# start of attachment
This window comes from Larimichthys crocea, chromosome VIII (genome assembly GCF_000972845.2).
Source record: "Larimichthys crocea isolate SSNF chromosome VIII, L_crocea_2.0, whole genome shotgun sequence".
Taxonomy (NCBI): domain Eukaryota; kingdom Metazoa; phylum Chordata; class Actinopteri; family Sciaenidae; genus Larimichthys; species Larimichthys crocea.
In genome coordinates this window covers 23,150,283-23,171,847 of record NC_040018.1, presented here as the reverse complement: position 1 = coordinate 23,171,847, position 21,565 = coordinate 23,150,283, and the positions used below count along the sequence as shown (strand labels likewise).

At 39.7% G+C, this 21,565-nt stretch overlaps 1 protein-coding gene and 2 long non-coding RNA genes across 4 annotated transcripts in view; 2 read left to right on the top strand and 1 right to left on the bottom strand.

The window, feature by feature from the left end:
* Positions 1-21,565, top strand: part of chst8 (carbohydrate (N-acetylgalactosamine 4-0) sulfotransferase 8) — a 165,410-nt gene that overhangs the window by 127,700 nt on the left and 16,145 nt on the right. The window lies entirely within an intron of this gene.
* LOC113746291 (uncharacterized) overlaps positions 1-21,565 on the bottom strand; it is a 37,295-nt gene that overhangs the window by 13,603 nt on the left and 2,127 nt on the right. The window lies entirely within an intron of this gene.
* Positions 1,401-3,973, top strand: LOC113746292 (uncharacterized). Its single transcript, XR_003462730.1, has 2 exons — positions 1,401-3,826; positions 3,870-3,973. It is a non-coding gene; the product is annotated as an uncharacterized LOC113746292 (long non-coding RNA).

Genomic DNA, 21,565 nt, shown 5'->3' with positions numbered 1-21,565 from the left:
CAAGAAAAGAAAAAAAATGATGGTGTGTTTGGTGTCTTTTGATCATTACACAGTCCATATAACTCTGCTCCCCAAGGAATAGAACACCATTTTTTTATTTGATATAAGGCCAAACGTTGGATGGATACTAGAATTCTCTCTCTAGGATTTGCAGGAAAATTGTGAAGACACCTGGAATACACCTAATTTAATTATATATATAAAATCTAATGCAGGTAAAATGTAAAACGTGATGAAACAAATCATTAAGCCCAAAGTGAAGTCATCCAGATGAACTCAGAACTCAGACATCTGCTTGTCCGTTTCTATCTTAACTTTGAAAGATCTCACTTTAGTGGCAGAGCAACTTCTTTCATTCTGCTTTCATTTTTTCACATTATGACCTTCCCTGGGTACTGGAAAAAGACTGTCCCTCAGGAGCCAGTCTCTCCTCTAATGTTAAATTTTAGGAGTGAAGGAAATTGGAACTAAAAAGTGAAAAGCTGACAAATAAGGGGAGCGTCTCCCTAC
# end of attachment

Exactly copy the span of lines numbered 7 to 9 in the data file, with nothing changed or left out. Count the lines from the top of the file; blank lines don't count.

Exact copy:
* Positions 1-21,565, top strand: part of chst8 (carbohydrate (N-acetylgalactosamine 4-0) sulfotransferase 8) — a 165,410-nt gene that overhangs the window by 127,700 nt on the left and 16,145 nt on the right. The window lies entirely within an intron of this gene.
* LOC113746291 (uncharacterized) overlaps positions 1-21,565 on the bottom strand; it is a 37,295-nt gene that overhangs the window by 13,603 nt on the left and 2,127 nt on the right. The window lies entirely within an intron of this gene.
* Positions 1,401-3,973, top strand: LOC113746292 (uncharacterized). Its single transcript, XR_003462730.1, has 2 exons — positions 1,401-3,826; positions 3,870-3,973. It is a non-coding gene; the product is annotated as an uncharacterized LOC113746292 (long non-coding RNA).